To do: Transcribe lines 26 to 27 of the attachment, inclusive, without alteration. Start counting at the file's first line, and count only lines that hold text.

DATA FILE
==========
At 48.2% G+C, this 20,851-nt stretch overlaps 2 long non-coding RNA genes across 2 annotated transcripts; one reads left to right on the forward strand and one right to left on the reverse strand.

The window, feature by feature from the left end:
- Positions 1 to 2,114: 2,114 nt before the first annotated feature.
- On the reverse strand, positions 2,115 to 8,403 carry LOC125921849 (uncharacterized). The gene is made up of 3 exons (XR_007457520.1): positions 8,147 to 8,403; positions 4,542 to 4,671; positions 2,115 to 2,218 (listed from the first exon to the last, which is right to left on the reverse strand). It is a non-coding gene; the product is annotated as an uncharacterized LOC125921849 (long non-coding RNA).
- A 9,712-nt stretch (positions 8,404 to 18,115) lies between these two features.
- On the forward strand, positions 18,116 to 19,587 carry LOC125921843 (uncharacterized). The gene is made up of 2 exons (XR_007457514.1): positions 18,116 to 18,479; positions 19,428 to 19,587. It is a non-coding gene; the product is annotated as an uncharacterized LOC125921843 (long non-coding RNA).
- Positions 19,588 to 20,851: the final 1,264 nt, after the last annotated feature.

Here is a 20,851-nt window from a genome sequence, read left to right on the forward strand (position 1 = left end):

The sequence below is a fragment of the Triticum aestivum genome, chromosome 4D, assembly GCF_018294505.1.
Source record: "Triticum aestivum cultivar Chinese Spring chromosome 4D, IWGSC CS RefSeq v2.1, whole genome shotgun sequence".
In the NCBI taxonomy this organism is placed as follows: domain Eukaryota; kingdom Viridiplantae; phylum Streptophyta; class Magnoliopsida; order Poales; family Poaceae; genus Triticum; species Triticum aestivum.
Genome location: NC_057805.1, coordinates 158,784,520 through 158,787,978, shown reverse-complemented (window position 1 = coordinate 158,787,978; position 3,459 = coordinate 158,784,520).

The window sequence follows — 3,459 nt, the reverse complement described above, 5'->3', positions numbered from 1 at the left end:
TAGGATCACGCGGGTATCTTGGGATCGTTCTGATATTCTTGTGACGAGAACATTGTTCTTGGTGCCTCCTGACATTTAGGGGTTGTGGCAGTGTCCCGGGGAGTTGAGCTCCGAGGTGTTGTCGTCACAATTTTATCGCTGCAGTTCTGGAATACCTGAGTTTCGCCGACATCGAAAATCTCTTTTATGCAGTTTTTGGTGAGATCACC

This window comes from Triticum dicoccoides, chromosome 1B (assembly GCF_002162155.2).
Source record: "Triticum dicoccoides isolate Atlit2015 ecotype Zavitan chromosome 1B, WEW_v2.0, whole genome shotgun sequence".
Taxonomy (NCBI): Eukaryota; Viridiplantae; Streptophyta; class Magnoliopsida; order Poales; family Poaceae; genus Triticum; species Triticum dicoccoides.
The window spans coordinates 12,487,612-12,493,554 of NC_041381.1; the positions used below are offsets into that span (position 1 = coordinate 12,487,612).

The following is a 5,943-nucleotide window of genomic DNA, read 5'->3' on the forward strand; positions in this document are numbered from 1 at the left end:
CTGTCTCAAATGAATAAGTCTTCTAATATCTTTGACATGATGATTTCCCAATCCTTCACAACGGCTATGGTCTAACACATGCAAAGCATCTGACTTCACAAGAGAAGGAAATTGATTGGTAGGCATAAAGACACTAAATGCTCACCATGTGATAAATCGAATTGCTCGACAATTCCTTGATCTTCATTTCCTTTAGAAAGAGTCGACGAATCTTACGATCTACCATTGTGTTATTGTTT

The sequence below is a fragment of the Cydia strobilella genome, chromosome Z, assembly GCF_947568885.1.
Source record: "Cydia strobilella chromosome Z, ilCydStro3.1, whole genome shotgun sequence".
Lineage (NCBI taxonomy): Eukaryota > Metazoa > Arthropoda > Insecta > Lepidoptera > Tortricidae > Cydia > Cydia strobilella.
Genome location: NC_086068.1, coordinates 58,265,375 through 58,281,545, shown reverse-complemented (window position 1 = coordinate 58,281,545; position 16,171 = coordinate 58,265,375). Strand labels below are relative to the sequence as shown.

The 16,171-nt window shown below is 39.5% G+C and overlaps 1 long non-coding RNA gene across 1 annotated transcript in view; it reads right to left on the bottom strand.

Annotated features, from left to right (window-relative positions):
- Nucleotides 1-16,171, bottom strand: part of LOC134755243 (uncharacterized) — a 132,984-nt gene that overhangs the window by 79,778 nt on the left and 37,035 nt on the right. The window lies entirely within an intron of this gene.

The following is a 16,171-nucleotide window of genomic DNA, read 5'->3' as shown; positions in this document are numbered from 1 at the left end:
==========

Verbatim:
Annotated features, from left to right (window-relative positions):
- Nucleotides 1-16,171, bottom strand: part of LOC134755243 (uncharacterized) — a 132,984-nt gene that overhangs the window by 79,778 nt on the left and 37,035 nt on the right. The window lies entirely within an intron of this gene.